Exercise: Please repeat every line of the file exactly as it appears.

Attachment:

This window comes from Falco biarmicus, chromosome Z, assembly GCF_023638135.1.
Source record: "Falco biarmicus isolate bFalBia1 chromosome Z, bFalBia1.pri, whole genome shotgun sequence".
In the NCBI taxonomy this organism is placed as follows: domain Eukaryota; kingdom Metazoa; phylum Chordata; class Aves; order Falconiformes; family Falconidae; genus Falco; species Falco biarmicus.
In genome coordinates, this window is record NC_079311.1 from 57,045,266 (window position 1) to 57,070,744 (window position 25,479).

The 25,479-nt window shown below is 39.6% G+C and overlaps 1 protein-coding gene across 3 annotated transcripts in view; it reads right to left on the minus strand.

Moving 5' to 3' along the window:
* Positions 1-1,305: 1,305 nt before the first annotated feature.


This window comes from Falco biarmicus, chromosome Z, assembly GCF_023638135.1.
Source record: "Falco biarmicus isolate bFalBia1 chromosome Z, bFalBia1.pri, whole genome shotgun sequence".
In the NCBI taxonomy this organism is placed as follows: domain Eukaryota; kingdom Metazoa; phylum Chordata; class Aves; order Falconiformes; family Falconidae; genus Falco; species Falco biarmicus.
In genome coordinates, this window is record NC_079311.1 from 57,045,266 (window position 1) to 57,070,744 (window position 25,479).

The 25,479-nt window shown below is 39.6% G+C and overlaps 1 protein-coding gene across 3 annotated transcripts in view; it reads right to left on the minus strand.

Moving 5' to 3' along the window:
* Positions 1-1,305: 1,305 nt before the first annotated feature.